amaraal (amaraal) wrote,

But in Blood - part 9

Part 9

She was laid to rest under a young birch tree, my dear wife.

When I returned the next day the earth was still frozen, hardly enough had been dug out to cover everything with the brown soil, mixed with ice and snow. Red roses I brought to her, red as her lips once had been, red as her blood dripping from Holmes’ chin…

My mind couldn’t grasp what I had seen in the candle light in Mary’s room.

Had it really been Holmes, my dear boy, the one whom I’d praised above all others; among the human beings living around me?

He had been so thin, his skin unnaturally pale… why had he come back? Why had he sucked the life from Mary’s defenceless body? It must have been his ghost. But why was he haunting me now? What had I done to deserve this?

Burying my face in my hands I stood there for a long time. Snow began to fall in big, soft flakes, covering everything with white, a pure white making me think of the desert again.

How I got home I cannot tell. This time hell was covered with ice.


How peaceful he looked in his slumber, my dear man.
Midnight was over, I crouched on the bed beside him, eyes fixed on him and him alone.
He was still handsome, although terribly thin, almost like me. His heartbeat was a steady beat, a radiant pulse claiming me, enchanting me. I wanted to be at his side forever, for all eternity.

Cautiously I stretched out a trembling hand.

You shall not touch him!’ How dare you, wretched creature that you are, that you are now!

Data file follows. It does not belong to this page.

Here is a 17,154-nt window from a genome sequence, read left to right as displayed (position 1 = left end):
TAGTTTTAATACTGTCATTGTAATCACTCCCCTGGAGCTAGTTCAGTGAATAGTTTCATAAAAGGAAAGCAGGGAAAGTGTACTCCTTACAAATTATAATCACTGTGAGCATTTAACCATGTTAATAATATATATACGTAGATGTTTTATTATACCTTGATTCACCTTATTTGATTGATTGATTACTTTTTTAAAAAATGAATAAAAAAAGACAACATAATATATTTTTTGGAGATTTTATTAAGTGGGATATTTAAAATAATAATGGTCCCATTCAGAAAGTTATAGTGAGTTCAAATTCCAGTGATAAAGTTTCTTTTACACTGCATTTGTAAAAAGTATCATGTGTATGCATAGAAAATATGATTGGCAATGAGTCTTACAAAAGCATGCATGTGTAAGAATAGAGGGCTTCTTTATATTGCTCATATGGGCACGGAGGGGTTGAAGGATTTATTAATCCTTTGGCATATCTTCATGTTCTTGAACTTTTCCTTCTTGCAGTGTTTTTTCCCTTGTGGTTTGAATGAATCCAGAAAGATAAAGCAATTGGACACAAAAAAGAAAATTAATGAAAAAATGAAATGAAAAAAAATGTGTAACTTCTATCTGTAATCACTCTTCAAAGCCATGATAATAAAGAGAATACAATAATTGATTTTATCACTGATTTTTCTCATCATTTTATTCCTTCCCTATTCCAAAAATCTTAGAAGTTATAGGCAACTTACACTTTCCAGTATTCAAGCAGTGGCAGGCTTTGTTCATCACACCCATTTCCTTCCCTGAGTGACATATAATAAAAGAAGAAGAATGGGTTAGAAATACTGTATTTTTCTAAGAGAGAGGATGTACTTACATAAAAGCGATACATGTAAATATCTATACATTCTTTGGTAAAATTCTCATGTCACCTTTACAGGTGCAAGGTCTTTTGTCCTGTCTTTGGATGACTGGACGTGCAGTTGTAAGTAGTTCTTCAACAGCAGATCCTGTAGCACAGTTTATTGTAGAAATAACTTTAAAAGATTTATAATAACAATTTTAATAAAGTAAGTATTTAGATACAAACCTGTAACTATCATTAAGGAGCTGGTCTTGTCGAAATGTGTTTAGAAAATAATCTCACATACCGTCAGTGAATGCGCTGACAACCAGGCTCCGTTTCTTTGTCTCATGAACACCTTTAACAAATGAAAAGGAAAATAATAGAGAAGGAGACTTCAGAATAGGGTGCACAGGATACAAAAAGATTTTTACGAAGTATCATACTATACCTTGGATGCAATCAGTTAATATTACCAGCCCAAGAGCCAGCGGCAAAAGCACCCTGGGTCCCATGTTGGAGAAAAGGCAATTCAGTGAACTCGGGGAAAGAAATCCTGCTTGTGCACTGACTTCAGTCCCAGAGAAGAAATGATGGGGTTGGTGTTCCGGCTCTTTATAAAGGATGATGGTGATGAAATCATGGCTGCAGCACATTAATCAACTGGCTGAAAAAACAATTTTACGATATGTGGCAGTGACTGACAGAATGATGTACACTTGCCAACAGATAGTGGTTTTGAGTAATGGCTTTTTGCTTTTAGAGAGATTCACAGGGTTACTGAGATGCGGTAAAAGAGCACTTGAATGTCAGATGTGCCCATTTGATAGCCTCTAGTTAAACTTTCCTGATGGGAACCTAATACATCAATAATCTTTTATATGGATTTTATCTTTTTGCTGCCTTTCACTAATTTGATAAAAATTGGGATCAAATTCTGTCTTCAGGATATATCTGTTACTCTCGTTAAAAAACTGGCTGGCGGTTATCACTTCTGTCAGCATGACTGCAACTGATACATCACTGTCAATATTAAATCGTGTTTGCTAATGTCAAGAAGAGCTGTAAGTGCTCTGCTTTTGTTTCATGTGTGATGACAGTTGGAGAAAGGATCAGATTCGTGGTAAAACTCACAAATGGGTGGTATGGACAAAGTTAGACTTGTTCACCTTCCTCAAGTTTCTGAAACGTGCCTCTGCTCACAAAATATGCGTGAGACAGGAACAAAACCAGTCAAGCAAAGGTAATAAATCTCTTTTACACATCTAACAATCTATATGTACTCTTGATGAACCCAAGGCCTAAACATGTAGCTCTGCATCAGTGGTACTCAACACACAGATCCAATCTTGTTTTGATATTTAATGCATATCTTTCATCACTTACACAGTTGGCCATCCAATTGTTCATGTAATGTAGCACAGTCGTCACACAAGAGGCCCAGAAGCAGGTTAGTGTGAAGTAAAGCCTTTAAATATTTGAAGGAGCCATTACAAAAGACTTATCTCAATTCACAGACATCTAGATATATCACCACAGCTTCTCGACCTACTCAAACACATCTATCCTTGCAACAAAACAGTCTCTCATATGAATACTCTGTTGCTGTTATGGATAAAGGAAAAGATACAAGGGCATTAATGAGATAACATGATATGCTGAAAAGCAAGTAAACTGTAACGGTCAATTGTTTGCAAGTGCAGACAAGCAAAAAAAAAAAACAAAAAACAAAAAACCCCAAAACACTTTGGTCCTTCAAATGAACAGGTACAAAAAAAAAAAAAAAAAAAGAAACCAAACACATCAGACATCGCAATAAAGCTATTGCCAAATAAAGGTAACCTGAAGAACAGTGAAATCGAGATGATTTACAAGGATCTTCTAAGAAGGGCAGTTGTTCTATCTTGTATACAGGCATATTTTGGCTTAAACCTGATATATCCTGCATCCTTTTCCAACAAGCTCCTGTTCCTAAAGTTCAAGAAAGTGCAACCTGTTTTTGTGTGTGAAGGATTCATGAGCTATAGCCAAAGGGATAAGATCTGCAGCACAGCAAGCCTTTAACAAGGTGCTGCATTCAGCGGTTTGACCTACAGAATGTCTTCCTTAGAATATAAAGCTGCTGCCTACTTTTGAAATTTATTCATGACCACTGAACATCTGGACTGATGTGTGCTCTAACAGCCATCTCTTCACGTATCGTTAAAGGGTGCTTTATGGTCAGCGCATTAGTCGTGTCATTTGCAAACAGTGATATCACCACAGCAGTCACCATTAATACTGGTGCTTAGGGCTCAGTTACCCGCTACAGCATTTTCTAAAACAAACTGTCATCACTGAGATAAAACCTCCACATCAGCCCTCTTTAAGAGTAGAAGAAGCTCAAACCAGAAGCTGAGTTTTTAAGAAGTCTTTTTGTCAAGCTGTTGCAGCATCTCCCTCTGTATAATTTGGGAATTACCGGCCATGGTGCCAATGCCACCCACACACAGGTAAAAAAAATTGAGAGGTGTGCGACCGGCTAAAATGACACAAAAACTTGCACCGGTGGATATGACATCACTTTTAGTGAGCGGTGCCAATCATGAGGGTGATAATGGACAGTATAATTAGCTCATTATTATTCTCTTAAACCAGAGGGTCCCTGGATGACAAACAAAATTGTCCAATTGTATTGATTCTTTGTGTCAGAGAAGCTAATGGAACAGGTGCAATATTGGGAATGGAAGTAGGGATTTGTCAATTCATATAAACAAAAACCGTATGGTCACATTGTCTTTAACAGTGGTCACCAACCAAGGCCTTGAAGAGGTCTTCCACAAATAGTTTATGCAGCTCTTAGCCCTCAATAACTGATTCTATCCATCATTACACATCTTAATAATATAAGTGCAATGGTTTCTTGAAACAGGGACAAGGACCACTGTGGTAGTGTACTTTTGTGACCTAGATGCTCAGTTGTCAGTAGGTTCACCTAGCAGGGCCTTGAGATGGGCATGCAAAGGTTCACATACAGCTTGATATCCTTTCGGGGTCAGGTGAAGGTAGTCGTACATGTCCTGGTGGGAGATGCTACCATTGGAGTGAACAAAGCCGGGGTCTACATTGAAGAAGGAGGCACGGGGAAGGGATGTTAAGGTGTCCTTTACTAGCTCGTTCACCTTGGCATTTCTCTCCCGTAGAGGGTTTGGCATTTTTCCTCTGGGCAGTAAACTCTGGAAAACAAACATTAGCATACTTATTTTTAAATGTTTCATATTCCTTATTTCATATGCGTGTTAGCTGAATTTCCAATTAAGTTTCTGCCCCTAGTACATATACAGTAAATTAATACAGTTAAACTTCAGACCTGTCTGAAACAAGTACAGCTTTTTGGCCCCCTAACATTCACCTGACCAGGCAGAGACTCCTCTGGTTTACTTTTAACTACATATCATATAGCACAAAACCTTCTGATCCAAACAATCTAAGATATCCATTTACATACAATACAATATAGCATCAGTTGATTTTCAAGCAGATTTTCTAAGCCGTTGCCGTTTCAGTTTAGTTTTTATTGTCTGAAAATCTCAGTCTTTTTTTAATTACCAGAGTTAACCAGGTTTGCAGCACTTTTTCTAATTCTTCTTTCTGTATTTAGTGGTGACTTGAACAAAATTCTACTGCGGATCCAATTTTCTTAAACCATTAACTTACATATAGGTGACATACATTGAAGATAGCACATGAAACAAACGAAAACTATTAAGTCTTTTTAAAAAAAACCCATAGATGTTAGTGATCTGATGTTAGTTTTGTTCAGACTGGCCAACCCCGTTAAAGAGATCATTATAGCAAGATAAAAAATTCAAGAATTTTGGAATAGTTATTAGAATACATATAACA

I basked in the heat emanating from him; he was feverish, my dear Watson.

Several hours he had stood like a statue in the cemetery, snow collecting on his broad shoulders, his hat, his face, in his moustache. His lips had been blue when finally his faithful maid had arrived in search of him, taking him by the hand, urging him into a cab, feeding him hot broth and tea.

How peaceful he looked, asleep, murmuring her name, my name.

O Watson. What had become of us? You, a lonely man with a broken heart, I – a vampire.


I awoke with a start. He sat as if frozen, Holmes, my dear boy. It was cold in the room, the fire had gone out, frost on the windowpanes and my breath turning to ice on his face, in his brows.

When he moved it was too quick for the eye to see, a dark shadow seemed to veil him from too close an observation, at least by human eyes.

This was a dream, wasn’t it? I was dreaming of him, again.

“Holmes?” I whispered, watching him standing near the window, the sun sending its first shy rays through a slit in the curtain. He vanished an instant later, and I, rubbing my eyes, stumbling out of bed to find out if it had been real or just a dream, felt the cold under my feet, creeping under my skin, into my heart.

Sitting in my room a few hours later, a plate with toast, eggs and tea within reach, my army revolver in my lap, I played with the thought to follow them – Mary and Holmes.

The typewriter yawned at me, an open mouth, ready to devour every word, every thought… but there wasn’t anything left to say. Only my heartbeat begging him to return.

‘Holmes come back, Holmes come back, please – come back!’